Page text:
Dr. Banjo » Banjo Newsletter » What Makes A Banjo Camper Advanced? More NY Notables, and Tab Policy

What Makes A Banjo Camper Advanced? More NY Notables, and Tab Policy

posted in: 2012, Banjo Newsletter 0

This article originally appeared in the March 2010 issue of Banjo Newsletter, and is also available as an easy-to-print PDF.

What Makes A Banjo Camper Advanced?

Ted in Arizona writes:

Am I ready for Advanced Class??? Concern: Get there and slow your class down because I’m not up to speed.

I don’t consider myself Advanced. WHY?? I don’t play melodic licks, I don’t do runs up or down to change chords. My rolls sound repetitious at times. Like going into 4 measures of “D” and sounding like a broken record.

I can give you 1-4-5-2-7-6 and a 3 if I have to any place on the neck with or without the capo. “F & D” shape. Minors if I think about it but no 6th or 7th. I can even play in “D” without the capo (thank you very much!!). I can make a recording for you but I’d give you my best stuff.

What would you want to hear to place me in the correct class that would challenge me and give you a better indication where I am. — Ted [Incidentally, Ted, who’s over 70, will be the first person to take all three of my camps, Basic, Intermediate, and Advanced. Bravo, Ted!]


Good questions and concerns. Usually, what qualifies a person for Advanced vs. Intermediate is only than that they’re in a band—and I know you’re in one! Your band rehearses, has a definite repertoire, the interactive elements are all there, including dealing with performing, not just picking. The Advanced camp addresses all that, along with banjo mechanics and knowledge. A project might be: work up good backup for a song in the band’s repertoire. Practice not only the backup, but the transitions into breaks and back. At the Advanced camp we arrange, rehearse and put on an actual performance. I instruct on how to deliver gracefully under pressure, quite a useful skill.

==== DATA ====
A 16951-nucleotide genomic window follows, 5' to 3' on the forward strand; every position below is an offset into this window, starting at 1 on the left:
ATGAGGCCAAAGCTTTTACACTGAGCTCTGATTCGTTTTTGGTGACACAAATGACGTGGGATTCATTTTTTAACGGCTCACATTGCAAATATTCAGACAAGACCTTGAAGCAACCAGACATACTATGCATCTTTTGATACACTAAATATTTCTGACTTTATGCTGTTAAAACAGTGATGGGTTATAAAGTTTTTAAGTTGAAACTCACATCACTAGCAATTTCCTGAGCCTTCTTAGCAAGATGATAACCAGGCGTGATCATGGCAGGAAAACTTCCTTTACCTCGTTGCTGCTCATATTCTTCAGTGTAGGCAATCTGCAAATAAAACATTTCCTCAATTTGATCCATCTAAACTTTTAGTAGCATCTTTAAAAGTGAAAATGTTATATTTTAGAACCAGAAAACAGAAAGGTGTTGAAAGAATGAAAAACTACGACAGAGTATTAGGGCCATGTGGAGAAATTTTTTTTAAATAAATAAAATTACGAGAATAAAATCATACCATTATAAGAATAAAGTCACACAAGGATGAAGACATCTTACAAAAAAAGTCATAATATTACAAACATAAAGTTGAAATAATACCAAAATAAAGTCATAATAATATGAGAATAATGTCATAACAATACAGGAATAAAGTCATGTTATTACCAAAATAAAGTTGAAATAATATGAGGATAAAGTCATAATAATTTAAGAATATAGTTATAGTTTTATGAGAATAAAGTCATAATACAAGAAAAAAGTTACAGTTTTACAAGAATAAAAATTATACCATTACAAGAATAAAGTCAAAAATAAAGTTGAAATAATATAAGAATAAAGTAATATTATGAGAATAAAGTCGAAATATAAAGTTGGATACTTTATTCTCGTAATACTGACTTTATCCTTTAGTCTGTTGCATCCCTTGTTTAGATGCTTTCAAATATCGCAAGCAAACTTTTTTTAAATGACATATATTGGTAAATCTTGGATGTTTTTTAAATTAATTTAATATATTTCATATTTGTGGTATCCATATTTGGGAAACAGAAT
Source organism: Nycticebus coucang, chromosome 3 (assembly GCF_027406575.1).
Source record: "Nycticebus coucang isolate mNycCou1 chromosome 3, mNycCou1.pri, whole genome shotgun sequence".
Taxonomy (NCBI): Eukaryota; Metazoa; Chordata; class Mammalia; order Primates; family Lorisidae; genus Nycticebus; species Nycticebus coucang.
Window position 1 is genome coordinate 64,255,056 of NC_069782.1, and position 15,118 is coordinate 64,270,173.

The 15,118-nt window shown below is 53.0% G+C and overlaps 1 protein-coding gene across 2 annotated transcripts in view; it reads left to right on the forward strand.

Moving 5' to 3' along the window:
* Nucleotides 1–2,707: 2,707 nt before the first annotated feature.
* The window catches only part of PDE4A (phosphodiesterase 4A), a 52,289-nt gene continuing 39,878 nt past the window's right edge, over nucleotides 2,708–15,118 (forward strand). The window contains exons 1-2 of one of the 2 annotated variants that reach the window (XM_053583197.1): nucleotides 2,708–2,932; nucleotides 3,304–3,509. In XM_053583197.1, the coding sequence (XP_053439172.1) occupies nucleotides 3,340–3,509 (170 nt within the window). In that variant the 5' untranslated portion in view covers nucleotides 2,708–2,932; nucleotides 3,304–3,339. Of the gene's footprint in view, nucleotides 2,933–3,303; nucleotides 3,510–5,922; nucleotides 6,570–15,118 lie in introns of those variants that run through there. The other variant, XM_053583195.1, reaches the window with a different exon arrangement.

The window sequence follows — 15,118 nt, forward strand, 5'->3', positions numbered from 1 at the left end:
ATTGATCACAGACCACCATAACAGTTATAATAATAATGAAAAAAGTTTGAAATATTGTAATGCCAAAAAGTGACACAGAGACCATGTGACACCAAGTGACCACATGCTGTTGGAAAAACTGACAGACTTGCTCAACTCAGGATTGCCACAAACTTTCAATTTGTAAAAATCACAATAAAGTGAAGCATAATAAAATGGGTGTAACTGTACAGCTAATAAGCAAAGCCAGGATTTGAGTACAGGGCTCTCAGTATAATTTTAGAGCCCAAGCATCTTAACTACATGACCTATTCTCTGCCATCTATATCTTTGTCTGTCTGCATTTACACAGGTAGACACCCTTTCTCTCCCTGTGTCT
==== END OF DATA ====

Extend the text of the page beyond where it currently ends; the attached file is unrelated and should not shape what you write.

Working on mechanics and expanding knowledge are good for everybody, but the requirements of band playing are higher, as they include the interactive part and arranging and preparing.

If you know and can do what you mention above, then even if your speed is slow, you’ll not be in over your head in “Advanced”. If you are one of the slower pickers in the group, I’ll show you how to ramp up your speed, and that will be a good advance for you.

Of everyone who plays banjo, probably fewer than 10% would I call “advanced”. Maybe 30% I’d call “intermediate” (able to jam and make up their own solos, including faking solos in a jam). The other 60% are closet players of varying skill levels, and more than anything, they’d benefit from playing with other people. That’s why I mainly offer jam camps!—Pete

More New York Banjo History

I recently shared with you all the history of New York banjo, based on an article I wrote for the NYbanjo.org website for the New York Banjo Summit tour now in progress. (I will soon follow up with some more “history“, assuming we make some on the tour itself!) As often happens when compiling the history of a wide and deep subject, names continue to emerge starting with a significant banjo pioneer:

Vess Ossman, born in Hudson, New York in 1868, made his first recordings in 1893 and was a well-known performer until his death in 1923. Finger picking on gut strings, he was one of the most recorded musicians of his day, playing marches, cakewalks, rags, and other instrumentals in what is now called classic” banjo style.

Mark Johnson’s clawhammer style he calls “Clawgrass” has wowed audiences nationwide in performances and recordings. In September, 2012 he received the third annual Steve Martin Prize for Excellence in Banjo and Bluegrass. He grew up and started playing music in Yorktown Heights, New York and now lives in Florida.

George Stavis of New York City recorded for Vanguard in the late 1960s featuring unique explorations in banjo textures and patterns that reflected the “psychedelic” approaches of the period. He now lives in California.